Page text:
I don’t go into it too deeply in my THR-hosted recap of the movie’s marketing, but if Operation Finale were to open up a whole new wave of “let’s hunt Nazi” movies, books, TV shows and other media to show how repugnant this movement and its perpetrators were – and are – I’d be down with that.
Online and Social
The best part of the otherwise-paltry official website is the collection of videos on the site, many of which seem to be unlisted on MGM’s YouTube channel. So in addition to the trailers and featurettes you’ll be able to watch all kinds of TV and other commercials. There are also links to the movie’s Instagram, Facebook and Twitter profiles.
Media and Publicity
Director Chris Weitz and members of the cast spoke at the movie’s premiere about the timeliness of the story and other aspects of the film.
Isaac was interviewed about the film and spoke about how it was a learning process for him, how he collaborated with Weitz in his role as a producer and how he’s disturbed by how some unpleasant philosophies similar to what’s shown in the movie are on the rise again.
Costar Joe Alwyn spoke about why he agreed to play Eichmann’s son.
Yep, let’s do this. I’m all for “bring Nazis to justice” movies since it’s something we could use a steady dose of to remind us just how hard so many people fought to settle this debate generations ago.
More seriously, with such a casual approach to the way Nazi-adjacent philosophies and rhetoric are thrown around by some these days, there’s a lesson to be learned here about how not that long ago heaven and earth were moved to bring those responsible for the terrors of the Holocaust to justice. If this movie can serve as that lesson, so much the better.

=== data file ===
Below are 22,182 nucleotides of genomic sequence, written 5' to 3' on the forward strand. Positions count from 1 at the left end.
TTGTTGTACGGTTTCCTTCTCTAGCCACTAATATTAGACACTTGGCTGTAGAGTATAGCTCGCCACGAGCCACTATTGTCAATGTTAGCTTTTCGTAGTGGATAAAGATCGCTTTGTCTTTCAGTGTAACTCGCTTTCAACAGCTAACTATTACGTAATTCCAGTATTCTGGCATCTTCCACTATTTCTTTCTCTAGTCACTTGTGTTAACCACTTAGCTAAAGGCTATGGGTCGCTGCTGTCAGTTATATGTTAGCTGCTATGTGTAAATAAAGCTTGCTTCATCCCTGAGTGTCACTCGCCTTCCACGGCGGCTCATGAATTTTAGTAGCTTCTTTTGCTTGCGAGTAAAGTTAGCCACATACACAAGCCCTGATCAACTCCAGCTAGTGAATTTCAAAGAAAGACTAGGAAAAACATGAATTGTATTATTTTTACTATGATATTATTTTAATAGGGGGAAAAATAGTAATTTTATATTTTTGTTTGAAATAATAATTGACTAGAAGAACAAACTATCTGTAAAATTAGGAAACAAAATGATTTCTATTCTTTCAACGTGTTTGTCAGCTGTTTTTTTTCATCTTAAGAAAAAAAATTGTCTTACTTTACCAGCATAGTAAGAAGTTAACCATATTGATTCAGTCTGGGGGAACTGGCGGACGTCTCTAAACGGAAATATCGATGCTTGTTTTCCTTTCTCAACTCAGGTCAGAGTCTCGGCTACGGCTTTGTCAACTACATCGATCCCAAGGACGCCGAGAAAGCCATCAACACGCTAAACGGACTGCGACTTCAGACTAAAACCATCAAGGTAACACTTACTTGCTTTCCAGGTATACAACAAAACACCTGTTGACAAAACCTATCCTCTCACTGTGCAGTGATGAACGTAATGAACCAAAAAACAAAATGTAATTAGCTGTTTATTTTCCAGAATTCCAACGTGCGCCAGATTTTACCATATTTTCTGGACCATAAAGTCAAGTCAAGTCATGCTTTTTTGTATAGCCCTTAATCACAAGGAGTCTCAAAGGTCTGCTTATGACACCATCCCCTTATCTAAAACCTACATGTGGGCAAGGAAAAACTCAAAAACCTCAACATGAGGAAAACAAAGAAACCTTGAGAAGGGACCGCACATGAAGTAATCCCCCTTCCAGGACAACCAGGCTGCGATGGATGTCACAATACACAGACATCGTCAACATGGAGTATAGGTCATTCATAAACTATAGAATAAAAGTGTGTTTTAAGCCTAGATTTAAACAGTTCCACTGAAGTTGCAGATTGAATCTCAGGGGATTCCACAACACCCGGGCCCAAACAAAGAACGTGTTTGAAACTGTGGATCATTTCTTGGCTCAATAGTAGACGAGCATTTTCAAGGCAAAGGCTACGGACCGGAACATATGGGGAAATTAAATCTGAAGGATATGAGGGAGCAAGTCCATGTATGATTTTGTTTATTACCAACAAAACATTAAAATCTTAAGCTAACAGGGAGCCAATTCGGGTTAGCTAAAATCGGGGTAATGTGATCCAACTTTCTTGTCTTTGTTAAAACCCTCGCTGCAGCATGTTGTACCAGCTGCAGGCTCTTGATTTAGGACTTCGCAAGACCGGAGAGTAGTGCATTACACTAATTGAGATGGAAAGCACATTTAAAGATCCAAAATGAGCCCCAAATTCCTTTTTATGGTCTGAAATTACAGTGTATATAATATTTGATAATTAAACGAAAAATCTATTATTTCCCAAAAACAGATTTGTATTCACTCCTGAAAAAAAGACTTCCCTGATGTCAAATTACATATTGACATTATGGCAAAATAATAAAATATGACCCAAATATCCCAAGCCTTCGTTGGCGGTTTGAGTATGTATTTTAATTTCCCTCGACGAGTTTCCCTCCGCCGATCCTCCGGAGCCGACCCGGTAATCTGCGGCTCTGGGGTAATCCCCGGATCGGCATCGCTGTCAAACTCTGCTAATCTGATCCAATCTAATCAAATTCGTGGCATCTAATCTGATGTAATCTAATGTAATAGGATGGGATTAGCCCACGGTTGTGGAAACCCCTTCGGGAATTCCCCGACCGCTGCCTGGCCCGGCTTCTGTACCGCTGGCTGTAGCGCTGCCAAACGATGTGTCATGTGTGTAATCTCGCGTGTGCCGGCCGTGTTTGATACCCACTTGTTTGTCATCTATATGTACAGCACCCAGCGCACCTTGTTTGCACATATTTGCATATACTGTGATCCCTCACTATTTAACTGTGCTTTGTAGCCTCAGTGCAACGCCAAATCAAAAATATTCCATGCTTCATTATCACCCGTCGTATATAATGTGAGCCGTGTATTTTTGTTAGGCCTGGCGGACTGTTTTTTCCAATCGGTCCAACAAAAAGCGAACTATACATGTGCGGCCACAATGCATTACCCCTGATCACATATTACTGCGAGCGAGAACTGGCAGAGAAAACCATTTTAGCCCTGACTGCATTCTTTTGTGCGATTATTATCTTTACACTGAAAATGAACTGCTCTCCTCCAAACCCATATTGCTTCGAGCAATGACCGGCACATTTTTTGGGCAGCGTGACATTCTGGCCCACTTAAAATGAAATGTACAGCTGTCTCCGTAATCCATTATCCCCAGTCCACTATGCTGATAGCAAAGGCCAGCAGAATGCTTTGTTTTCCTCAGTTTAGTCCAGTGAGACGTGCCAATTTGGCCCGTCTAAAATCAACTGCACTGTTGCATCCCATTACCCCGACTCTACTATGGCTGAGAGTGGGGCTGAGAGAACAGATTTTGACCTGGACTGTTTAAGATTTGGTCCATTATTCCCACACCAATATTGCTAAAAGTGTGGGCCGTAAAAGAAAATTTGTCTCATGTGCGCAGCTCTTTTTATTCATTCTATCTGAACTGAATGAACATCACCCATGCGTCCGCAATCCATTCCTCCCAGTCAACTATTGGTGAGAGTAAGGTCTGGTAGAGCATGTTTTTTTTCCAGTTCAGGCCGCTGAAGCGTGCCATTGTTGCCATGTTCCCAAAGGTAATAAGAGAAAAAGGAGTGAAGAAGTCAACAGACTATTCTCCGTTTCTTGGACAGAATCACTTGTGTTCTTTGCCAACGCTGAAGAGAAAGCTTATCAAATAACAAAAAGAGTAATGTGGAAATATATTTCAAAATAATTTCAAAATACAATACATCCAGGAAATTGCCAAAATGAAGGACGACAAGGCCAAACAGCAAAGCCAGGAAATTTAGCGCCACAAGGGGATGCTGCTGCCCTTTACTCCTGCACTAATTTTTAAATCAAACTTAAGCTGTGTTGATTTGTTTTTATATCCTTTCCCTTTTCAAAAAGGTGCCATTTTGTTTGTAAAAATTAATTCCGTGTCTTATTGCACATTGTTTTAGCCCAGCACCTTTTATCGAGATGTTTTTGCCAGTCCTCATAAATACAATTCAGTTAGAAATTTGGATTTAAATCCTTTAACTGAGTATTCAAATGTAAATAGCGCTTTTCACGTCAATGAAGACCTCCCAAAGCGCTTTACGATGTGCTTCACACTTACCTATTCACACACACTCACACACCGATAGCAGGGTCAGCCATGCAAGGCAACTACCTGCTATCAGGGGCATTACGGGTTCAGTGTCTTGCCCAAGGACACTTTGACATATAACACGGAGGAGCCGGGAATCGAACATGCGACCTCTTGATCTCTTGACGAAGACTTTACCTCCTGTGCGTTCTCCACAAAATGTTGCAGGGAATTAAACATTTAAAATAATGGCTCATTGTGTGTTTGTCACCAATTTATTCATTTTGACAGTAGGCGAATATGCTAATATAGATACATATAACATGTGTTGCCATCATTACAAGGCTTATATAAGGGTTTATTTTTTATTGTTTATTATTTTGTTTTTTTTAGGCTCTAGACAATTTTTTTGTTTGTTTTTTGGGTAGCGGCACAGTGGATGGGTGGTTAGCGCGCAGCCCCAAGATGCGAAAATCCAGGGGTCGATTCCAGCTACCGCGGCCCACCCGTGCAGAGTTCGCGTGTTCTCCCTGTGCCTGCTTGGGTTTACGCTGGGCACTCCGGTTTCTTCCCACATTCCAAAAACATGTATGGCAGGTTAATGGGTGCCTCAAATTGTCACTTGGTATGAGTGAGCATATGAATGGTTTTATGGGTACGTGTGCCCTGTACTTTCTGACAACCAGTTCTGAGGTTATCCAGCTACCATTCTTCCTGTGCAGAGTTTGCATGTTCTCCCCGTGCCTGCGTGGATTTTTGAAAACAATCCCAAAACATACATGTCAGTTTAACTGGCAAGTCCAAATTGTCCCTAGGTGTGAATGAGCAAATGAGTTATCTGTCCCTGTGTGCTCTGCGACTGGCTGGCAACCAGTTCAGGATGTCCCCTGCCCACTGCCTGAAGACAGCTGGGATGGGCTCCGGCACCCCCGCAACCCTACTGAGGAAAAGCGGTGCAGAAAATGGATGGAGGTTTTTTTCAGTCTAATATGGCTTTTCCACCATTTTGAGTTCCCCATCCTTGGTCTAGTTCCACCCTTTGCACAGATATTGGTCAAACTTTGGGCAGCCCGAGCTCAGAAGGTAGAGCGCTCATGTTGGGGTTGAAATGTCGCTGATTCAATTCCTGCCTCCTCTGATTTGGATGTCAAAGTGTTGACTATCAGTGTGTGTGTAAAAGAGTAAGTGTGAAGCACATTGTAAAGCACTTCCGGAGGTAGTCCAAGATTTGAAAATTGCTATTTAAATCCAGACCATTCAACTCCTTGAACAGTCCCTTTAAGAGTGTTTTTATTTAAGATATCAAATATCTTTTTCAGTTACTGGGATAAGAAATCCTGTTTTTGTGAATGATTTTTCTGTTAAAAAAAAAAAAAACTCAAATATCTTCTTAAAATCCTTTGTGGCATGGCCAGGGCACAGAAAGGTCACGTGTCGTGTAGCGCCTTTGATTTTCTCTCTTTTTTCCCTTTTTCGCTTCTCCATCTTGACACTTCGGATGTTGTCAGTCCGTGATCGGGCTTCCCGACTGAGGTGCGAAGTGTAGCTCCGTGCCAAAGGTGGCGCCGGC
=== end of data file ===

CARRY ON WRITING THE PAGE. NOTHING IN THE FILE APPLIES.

PICKING UP THE SPARE
Isaac and Kingsley both share their thoughts on making the film here, including Kingsley remembering a conversation he had years ago with famed Nazi hunter Elie Wiesel. He also spoke about the way he approached such a difficult role and how his work on Schindler’s List helped in many ways.
Isaac and director Chris Weitz spoke more about the movie and its story and the challenges of making the movie here.
A new poster continues the “picture within a picture” theme with a photo of the planning of Eichmann’s capture within a photo of Kingsley as Eichmann.